Top regulator cites investigation into the service provider's user-restriction tactics.
The top U.S. communications regulator said on Tuesday that an investigation of how Comcast manages its network had raised further concerns about tactics the company has used to restrict Internet users who share movies and other material.
Testifying before Senate lawmakers, U.S. Federal Communications Commission Chairman Kevin Martin said Comcast had used a "blunt" technique to impose broad restrictions on peer-to-peer file-sharing.
"Contrary to some claims, it does not appear that this technique was used only to occasionally delay traffic at particular nodes suffering from network congestion at that time," Martin said in prepared remarks before the Senate Commerce Committee.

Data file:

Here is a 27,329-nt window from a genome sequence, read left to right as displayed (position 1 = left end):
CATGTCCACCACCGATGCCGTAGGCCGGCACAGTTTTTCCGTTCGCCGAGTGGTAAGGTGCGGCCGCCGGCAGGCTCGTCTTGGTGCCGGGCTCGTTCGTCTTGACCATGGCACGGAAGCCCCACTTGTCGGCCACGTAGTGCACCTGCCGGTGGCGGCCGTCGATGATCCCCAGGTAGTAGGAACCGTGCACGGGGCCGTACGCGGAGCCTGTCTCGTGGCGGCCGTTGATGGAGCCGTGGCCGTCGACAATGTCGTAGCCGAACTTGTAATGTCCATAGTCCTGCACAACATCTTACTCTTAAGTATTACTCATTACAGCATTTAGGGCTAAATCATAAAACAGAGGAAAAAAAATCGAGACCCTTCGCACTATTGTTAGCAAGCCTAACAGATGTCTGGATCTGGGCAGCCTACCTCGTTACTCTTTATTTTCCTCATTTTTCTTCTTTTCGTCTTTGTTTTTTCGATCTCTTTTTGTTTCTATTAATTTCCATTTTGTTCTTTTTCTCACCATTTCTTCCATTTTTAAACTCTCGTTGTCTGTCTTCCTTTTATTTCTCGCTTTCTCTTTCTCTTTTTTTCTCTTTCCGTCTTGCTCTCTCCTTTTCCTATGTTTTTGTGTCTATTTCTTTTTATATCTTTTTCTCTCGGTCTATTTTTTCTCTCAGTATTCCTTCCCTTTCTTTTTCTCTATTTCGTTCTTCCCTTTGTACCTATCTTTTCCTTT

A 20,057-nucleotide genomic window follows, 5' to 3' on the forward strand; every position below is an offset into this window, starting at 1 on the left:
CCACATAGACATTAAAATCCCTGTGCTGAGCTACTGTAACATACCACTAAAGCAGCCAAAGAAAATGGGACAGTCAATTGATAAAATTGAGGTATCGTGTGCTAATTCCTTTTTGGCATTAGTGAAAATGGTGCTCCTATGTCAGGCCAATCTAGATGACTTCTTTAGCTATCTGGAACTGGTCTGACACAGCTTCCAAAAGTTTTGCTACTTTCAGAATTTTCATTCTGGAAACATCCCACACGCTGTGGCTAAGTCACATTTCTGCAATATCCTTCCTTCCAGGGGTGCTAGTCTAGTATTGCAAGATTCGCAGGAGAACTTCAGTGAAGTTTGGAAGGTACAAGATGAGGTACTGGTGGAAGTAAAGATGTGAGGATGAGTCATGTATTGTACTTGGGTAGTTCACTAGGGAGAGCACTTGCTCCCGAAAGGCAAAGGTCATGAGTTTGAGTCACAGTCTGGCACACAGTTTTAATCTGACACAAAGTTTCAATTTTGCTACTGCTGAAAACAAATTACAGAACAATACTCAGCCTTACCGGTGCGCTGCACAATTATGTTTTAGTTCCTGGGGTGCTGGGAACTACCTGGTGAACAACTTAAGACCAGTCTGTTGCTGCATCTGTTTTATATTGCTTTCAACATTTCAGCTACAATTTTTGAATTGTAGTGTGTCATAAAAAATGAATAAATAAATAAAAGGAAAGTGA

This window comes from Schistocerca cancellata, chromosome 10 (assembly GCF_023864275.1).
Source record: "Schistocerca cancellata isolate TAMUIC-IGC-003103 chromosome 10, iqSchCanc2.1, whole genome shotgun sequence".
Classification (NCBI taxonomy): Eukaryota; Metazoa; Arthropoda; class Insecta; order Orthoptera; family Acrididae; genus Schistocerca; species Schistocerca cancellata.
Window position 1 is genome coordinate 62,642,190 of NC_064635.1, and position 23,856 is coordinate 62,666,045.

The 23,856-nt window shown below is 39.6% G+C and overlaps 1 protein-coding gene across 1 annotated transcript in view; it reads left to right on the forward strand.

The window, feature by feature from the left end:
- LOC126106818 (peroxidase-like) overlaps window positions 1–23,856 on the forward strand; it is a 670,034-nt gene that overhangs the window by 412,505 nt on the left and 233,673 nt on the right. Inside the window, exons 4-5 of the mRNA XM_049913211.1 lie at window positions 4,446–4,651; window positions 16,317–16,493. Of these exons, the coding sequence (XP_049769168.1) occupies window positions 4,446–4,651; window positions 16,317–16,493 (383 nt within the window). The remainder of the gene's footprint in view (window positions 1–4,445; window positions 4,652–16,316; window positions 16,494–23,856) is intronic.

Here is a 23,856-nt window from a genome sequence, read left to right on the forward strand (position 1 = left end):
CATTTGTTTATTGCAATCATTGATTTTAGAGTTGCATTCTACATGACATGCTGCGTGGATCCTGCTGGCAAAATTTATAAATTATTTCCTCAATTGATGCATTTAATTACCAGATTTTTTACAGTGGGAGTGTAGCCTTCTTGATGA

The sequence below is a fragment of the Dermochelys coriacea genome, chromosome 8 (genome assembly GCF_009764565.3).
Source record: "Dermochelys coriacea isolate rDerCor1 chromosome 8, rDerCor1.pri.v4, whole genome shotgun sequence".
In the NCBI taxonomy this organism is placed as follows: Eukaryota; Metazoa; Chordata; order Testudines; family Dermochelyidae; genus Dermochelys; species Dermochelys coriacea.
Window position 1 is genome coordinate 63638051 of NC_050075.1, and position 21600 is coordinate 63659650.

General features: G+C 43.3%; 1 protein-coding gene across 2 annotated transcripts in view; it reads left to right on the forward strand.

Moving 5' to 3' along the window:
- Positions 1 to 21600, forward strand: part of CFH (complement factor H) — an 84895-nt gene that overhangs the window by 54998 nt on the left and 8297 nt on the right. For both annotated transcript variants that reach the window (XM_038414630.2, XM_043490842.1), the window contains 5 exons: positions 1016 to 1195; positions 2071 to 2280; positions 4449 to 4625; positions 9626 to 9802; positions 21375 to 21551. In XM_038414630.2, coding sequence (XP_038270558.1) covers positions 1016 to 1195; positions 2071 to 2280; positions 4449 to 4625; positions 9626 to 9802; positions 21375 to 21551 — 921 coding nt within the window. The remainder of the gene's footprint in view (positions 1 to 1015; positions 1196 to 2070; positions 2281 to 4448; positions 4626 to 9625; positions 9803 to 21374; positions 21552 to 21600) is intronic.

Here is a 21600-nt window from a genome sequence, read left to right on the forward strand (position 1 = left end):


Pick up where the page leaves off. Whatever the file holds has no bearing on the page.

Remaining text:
Martin also disputed the claim by Comcast that the FCC does not have the legal authority to enforce its open-Internet policy. He told the committee that the agency does not need any new laws or regulations to take action.
"I do not believe any additional regulations are needed at this time. But I also believe that the commission has a responsibility to enforce the (open-Internet) principles that it has already adopted," Martin said.
The FCC is looking into complaints from consumer groups that cable operator Comcast violated those principles by unreasonably hindering some file-sharing services, such as BitTorrent, that distribute TV shows and movies.
Comcast issued a statement on Tuesday reiterating that it believes its network management practices were a "reasonable choice" and saying that it was switching to a new technique by the end of the year.